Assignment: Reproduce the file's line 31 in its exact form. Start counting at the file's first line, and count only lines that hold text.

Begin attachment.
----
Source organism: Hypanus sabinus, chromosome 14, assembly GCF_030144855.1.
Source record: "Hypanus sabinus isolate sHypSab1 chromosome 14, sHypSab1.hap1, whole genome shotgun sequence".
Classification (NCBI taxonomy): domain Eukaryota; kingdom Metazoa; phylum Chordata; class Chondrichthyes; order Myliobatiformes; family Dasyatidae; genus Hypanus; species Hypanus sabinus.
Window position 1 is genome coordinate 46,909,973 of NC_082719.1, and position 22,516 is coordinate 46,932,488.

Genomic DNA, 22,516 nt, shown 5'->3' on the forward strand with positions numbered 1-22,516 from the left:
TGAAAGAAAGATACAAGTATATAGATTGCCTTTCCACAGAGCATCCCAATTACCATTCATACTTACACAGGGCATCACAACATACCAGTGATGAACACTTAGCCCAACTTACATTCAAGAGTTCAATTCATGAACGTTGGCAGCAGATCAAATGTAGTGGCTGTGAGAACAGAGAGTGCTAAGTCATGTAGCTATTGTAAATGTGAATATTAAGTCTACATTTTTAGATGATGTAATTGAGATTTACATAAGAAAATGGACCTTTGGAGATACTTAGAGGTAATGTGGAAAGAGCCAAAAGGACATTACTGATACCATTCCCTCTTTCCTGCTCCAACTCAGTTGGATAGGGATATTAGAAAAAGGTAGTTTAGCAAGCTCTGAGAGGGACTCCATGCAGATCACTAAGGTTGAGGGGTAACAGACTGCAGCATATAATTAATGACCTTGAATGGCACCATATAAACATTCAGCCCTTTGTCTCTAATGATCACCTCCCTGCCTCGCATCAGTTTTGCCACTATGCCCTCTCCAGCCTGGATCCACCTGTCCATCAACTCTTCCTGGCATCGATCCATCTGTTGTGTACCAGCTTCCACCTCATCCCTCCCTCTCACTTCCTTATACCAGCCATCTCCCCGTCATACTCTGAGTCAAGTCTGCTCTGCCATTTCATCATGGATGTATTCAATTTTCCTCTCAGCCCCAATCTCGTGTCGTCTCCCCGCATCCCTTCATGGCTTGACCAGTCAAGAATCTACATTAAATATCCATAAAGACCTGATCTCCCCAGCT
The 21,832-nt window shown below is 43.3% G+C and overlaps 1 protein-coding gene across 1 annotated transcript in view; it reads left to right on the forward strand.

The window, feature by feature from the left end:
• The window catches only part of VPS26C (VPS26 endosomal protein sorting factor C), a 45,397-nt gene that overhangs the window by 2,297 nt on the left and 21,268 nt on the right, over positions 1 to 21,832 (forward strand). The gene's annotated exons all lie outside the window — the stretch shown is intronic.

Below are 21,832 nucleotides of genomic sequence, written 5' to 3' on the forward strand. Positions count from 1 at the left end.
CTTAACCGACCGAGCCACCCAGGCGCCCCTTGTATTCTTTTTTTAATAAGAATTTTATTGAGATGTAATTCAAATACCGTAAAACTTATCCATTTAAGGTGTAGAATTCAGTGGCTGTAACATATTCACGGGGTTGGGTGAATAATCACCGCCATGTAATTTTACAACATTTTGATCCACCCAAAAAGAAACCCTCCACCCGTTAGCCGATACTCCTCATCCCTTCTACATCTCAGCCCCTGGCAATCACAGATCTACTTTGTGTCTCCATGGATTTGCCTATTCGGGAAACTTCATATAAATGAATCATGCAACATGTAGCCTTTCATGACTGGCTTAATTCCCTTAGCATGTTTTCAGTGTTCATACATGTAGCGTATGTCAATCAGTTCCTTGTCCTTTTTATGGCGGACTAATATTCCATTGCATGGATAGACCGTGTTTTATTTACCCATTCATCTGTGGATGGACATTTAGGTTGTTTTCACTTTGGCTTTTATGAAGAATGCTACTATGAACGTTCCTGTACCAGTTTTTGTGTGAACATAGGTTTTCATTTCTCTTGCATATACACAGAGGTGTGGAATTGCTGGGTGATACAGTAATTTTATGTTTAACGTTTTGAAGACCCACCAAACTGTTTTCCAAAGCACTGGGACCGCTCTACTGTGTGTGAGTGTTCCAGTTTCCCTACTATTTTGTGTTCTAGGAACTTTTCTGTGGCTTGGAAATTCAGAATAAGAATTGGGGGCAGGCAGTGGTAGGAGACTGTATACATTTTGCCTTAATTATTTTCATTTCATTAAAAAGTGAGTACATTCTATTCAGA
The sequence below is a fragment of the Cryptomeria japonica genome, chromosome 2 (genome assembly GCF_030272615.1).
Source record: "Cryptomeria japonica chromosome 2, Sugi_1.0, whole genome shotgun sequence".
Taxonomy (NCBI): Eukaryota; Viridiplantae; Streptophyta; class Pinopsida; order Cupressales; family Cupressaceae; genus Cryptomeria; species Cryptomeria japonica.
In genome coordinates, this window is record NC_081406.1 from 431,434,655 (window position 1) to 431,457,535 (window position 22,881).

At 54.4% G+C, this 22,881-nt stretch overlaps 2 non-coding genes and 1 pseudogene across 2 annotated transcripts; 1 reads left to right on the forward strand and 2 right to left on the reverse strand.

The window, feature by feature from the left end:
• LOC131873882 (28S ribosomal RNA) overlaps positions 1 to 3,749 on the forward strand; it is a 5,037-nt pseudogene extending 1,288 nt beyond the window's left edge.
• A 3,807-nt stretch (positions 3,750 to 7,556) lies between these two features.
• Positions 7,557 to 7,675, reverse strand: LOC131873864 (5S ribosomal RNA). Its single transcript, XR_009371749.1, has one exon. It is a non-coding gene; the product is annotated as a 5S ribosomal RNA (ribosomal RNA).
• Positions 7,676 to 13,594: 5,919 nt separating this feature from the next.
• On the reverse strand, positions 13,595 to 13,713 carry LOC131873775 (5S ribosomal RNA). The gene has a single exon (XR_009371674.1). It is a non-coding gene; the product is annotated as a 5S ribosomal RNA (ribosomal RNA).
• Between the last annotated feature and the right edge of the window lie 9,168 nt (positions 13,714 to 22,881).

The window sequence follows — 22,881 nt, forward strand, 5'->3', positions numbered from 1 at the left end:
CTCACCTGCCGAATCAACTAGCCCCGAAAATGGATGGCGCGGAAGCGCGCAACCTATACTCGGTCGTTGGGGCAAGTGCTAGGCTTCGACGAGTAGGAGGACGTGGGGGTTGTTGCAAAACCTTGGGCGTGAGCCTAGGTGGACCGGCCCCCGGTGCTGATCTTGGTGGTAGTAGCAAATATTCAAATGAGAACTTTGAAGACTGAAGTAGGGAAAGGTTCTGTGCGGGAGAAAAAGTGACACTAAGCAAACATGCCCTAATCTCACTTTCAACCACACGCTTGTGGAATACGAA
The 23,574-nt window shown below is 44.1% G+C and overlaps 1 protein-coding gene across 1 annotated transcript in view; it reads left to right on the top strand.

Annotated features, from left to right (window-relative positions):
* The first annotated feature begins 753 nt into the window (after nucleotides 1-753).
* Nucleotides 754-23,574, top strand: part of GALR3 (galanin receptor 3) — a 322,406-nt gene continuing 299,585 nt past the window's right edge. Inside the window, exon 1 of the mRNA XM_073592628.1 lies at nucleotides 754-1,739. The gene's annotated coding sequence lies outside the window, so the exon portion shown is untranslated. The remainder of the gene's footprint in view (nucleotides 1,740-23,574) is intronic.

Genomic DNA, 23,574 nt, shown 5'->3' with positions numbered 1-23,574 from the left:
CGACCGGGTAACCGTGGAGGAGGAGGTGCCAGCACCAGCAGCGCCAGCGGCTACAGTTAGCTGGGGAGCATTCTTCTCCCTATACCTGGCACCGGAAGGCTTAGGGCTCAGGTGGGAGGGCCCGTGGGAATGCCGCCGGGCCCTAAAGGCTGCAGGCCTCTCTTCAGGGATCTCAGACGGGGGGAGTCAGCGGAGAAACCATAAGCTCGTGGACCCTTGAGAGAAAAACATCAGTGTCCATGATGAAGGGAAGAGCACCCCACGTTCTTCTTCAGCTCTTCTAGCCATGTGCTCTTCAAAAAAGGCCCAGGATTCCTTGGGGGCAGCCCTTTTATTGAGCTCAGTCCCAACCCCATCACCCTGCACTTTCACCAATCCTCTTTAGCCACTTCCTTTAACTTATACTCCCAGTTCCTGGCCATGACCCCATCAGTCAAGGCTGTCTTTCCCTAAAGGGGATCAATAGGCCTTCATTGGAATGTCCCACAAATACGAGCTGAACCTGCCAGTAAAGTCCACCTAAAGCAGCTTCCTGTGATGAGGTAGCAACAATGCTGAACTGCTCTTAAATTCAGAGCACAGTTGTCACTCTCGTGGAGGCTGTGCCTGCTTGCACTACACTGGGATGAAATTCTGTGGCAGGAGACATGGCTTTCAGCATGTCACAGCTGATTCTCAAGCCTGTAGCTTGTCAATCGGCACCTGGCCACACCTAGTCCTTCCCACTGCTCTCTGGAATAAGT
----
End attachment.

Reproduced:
CGACCGGGTAACCGTGGAGGAGGAGGTGCCAGCACCAGCAGCGCCAGCGGCTACAGTTAGCTGGGGAGCATTCTTCTCCCTATACCTGGCACCGGAAGGCTTAGGGCTCAGGTGGGAGGGCCCGTGGGAATGCCGCCGGGCCCTAAAGGCTGCAGGCCTCTCTTCAGGGATCTCAGACGGGGGGAGTCAGCGGAGAAACCATAAGCTCGTGGACCCTTGAGAGAAAAACATCAGTGTCCATGATGAAGGGAAGAGCACCCCACGTTCTTCTTCAGCTCTTCTAGCCATGTGCTCTTCAAAAAAGGCCCAGGATTCCTTGGGGGCAGCCCTTTTATTGAGCTCAGTCCCAACCCCATCACCCTGCACTTTCACCAATCCTCTTTAGCCACTTCCTTTAACTTATACTCCCAGTTCCTGGCCATGACCCCATCAGTCAAGGCTGTCTTTCCCTAAAGGGGATCAATAGGCCTTCATTGGAATGTCCCACAAATACGAGCTGAACCTGCCAGTAAAGTCCACCTAAAGCAGCTTCCTGTGATGAGGTAGCAACAATGCTGAACTGCTCTTAAATTCAGAGCACAGTTGTCACTCTCGTGGAGGCTGTGCCTGCTTGCACTACACTGGGATGAAATTCTGTGGCAGGAGACATGGCTTTCAGCATGTCACAGCTGATTCTCAAGCCTGTAGCTTGTCAATCGGCACCTGGCCACACCTAGTCCTTCCCACTGCTCTCTGGAATAAGT